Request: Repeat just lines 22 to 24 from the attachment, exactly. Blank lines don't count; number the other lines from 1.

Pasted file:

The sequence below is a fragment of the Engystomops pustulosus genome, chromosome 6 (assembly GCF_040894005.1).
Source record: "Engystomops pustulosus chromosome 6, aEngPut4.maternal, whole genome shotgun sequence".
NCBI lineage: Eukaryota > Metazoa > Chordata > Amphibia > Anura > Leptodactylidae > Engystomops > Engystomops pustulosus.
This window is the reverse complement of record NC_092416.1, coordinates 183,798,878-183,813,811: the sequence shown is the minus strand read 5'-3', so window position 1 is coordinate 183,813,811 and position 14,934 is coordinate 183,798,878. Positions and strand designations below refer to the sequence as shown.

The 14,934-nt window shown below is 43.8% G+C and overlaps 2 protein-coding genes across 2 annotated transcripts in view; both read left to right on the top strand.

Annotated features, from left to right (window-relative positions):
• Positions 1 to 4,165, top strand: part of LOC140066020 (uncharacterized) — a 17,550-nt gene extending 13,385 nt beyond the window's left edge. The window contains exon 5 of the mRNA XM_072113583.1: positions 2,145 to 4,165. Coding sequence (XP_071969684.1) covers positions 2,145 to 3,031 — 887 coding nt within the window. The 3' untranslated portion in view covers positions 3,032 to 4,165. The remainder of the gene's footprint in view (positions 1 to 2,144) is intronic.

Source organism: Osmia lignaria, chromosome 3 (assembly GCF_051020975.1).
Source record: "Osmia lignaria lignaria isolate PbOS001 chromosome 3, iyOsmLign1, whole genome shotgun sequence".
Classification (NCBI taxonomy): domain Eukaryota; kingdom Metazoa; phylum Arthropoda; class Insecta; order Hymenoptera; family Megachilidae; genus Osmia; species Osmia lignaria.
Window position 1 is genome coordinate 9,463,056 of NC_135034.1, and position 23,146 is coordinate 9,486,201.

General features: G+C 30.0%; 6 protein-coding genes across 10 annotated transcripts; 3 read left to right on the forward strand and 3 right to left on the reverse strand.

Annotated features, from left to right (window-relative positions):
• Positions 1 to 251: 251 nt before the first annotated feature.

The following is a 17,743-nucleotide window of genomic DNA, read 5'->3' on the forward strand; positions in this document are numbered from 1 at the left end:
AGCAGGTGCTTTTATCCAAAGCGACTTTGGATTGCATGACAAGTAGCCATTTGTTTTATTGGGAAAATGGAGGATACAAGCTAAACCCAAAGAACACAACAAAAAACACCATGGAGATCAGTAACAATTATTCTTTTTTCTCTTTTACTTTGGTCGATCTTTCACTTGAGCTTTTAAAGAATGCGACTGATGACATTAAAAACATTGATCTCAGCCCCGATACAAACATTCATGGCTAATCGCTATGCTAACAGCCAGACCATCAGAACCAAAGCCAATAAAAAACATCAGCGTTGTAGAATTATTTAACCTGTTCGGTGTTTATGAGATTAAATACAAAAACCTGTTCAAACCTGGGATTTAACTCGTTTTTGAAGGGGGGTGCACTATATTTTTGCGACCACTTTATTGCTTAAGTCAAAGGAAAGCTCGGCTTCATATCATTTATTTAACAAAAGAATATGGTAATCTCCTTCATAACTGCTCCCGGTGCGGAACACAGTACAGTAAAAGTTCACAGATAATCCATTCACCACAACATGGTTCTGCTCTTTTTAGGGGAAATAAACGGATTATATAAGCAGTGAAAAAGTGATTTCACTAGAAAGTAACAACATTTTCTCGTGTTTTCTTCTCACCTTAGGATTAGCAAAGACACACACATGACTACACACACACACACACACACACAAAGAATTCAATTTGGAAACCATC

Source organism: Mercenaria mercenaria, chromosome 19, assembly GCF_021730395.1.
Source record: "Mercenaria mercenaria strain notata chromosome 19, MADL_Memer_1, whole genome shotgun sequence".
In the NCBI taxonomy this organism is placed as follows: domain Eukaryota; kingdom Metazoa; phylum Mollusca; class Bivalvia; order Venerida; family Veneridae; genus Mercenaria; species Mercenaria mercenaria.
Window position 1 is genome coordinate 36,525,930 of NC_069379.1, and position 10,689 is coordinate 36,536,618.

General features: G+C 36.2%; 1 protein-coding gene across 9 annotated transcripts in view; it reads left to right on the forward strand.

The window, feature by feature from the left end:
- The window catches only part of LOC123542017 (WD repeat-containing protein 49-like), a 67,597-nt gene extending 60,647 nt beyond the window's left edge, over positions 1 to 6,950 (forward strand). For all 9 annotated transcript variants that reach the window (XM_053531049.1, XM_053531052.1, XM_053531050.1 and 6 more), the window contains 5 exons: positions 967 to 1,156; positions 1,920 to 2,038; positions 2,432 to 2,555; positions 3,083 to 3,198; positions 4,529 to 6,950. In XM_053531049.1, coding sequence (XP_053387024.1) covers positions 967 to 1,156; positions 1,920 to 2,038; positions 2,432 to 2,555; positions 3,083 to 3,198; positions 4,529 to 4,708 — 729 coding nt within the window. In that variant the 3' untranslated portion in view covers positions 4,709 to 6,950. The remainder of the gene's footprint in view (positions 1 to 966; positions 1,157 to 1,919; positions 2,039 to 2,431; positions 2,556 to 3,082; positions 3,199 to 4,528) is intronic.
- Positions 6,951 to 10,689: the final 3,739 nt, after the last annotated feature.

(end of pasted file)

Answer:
The window, feature by feature from the left end:
- The window catches only part of LOC123542017 (WD repeat-containing protein 49-like), a 67,597-nt gene extending 60,647 nt beyond the window's left edge, over positions 1 to 6,950 (forward strand). For all 9 annotated transcript variants that reach the window (XM_053531049.1, XM_053531052.1, XM_053531050.1 and 6 more), the window contains 5 exons: positions 967 to 1,156; positions 1,920 to 2,038; positions 2,432 to 2,555; positions 3,083 to 3,198; positions 4,529 to 6,950. In XM_053531049.1, coding sequence (XP_053387024.1) covers positions 967 to 1,156; positions 1,920 to 2,038; positions 2,432 to 2,555; positions 3,083 to 3,198; positions 4,529 to 4,708 — 729 coding nt within the window. In that variant the 3' untranslated portion in view covers positions 4,709 to 6,950. The remainder of the gene's footprint in view (positions 1 to 966; positions 1,157 to 1,919; positions 2,039 to 2,431; positions 2,556 to 3,082; positions 3,199 to 4,528) is intronic.
- Positions 6,951 to 10,689: the final 3,739 nt, after the last annotated feature.